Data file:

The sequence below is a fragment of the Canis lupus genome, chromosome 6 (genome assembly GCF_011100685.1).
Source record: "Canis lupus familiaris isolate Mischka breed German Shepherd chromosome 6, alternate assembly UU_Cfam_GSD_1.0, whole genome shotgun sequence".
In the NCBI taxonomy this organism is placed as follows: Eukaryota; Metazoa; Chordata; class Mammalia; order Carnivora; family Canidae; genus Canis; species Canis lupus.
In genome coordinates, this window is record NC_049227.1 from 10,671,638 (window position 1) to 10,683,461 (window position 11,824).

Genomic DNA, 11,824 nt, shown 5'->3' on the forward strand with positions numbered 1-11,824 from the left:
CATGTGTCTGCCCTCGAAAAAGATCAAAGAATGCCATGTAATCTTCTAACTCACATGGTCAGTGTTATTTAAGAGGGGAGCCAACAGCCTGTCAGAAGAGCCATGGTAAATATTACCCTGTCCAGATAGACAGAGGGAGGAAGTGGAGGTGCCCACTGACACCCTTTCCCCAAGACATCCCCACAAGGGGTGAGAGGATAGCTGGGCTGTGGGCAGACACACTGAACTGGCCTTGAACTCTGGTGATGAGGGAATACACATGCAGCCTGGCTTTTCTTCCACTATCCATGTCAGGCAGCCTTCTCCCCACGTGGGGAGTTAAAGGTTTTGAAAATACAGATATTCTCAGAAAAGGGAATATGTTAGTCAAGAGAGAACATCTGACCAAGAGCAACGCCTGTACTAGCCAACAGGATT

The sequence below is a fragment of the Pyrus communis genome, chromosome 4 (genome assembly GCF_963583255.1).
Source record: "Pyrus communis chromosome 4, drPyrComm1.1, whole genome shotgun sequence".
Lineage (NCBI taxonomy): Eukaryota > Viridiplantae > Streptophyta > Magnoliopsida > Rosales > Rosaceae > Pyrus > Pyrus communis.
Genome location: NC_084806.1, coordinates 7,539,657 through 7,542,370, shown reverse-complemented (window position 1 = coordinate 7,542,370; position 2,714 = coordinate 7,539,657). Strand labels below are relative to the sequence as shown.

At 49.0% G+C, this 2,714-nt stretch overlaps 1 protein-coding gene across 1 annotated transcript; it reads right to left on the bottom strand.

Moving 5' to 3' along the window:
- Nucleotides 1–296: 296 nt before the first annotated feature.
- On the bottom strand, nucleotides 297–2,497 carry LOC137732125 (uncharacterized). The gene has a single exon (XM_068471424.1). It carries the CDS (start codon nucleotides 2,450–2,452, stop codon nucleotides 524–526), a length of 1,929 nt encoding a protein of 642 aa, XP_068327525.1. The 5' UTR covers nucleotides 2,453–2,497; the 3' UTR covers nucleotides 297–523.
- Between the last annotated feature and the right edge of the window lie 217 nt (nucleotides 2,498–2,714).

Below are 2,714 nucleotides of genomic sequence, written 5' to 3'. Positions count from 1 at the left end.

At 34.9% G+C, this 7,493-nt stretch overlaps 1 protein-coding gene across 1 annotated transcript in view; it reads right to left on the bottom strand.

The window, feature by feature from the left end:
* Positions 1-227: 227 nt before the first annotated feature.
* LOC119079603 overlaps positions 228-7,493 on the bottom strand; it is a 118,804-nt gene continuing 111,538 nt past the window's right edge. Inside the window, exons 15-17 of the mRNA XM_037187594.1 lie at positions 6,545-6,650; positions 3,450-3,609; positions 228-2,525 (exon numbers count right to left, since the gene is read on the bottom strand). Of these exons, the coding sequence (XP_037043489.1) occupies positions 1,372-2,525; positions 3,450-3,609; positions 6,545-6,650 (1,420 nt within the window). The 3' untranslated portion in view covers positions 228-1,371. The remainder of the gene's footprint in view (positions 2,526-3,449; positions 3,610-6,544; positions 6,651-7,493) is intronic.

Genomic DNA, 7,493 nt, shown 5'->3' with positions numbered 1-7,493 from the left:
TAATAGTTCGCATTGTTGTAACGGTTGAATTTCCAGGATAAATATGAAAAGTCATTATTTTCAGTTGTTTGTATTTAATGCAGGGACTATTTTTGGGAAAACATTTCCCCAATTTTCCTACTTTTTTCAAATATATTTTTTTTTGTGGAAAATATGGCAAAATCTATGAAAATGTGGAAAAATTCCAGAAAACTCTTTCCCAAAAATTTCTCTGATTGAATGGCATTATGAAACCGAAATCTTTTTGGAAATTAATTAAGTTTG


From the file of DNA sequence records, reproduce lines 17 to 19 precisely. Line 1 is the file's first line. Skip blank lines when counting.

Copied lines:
At 34.9% G+C, this 7,493-nt stretch overlaps 1 protein-coding gene across 1 annotated transcript in view; it reads right to left on the bottom strand.

The window, feature by feature from the left end:
* Positions 1-227: 227 nt before the first annotated feature.